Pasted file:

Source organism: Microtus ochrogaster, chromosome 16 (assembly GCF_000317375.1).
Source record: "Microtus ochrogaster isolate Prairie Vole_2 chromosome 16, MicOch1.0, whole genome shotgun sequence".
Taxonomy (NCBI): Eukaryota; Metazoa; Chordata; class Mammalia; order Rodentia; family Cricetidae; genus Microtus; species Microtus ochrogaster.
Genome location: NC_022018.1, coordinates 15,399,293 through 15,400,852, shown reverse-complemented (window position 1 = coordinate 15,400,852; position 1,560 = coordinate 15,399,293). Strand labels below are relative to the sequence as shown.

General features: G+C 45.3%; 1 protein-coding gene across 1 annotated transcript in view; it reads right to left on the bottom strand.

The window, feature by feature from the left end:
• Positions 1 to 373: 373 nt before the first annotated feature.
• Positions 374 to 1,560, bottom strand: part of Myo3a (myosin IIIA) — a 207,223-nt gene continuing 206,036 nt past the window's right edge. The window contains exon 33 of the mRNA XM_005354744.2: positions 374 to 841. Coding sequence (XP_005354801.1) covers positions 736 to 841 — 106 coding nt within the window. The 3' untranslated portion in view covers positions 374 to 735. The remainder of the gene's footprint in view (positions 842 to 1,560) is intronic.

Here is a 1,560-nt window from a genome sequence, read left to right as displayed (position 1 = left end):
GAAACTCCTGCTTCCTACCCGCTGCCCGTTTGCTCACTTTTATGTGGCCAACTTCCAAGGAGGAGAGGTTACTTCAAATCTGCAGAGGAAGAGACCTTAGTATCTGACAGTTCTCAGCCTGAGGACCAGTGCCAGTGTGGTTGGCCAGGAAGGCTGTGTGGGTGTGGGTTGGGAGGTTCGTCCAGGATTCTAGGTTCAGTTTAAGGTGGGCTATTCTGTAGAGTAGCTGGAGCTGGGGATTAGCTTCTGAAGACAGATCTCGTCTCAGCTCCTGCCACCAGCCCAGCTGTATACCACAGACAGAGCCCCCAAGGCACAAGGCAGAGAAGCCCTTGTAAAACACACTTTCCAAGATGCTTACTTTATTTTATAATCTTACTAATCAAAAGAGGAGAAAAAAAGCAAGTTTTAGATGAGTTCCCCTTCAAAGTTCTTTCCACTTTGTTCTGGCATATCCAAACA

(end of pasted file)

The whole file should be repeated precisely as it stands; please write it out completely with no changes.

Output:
Source organism: Microtus ochrogaster, chromosome 16 (assembly GCF_000317375.1).
Source record: "Microtus ochrogaster isolate Prairie Vole_2 chromosome 16, MicOch1.0, whole genome shotgun sequence".
Taxonomy (NCBI): Eukaryota; Metazoa; Chordata; class Mammalia; order Rodentia; family Cricetidae; genus Microtus; species Microtus ochrogaster.
Genome location: NC_022018.1, coordinates 15,399,293 through 15,400,852, shown reverse-complemented (window position 1 = coordinate 15,400,852; position 1,560 = coordinate 15,399,293). Strand labels below are relative to the sequence as shown.

General features: G+C 45.3%; 1 protein-coding gene across 1 annotated transcript in view; it reads right to left on the bottom strand.

The window, feature by feature from the left end:
• Positions 1 to 373: 373 nt before the first annotated feature.
• Positions 374 to 1,560, bottom strand: part of Myo3a (myosin IIIA) — a 207,223-nt gene continuing 206,036 nt past the window's right edge. The window contains exon 33 of the mRNA XM_005354744.2: positions 374 to 841. Coding sequence (XP_005354801.1) covers positions 736 to 841 — 106 coding nt within the window. The 3' untranslated portion in view covers positions 374 to 735. The remainder of the gene's footprint in view (positions 842 to 1,560) is intronic.

Here is a 1,560-nt window from a genome sequence, read left to right as displayed (position 1 = left end):
GAAACTCCTGCTTCCTACCCGCTGCCCGTTTGCTCACTTTTATGTGGCCAACTTCCAAGGAGGAGAGGTTACTTCAAATCTGCAGAGGAAGAGACCTTAGTATCTGACAGTTCTCAGCCTGAGGACCAGTGCCAGTGTGGTTGGCCAGGAAGGCTGTGTGGGTGTGGGTTGGGAGGTTCGTCCAGGATTCTAGGTTCAGTTTAAGGTGGGCTATTCTGTAGAGTAGCTGGAGCTGGGGATTAGCTTCTGAAGACAGATCTCGTCTCAGCTCCTGCCACCAGCCCAGCTGTATACCACAGACAGAGCCCCCAAGGCACAAGGCAGAGAAGCCCTTGTAAAACACACTTTCCAAGATGCTTACTTTATTTTATAATCTTACTAATCAAAAGAGGAGAAAAAAAGCAAGTTTTAGATGAGTTCCCCTTCAAAGTTCTTTCCACTTTGTTCTGGCATATCCAAACA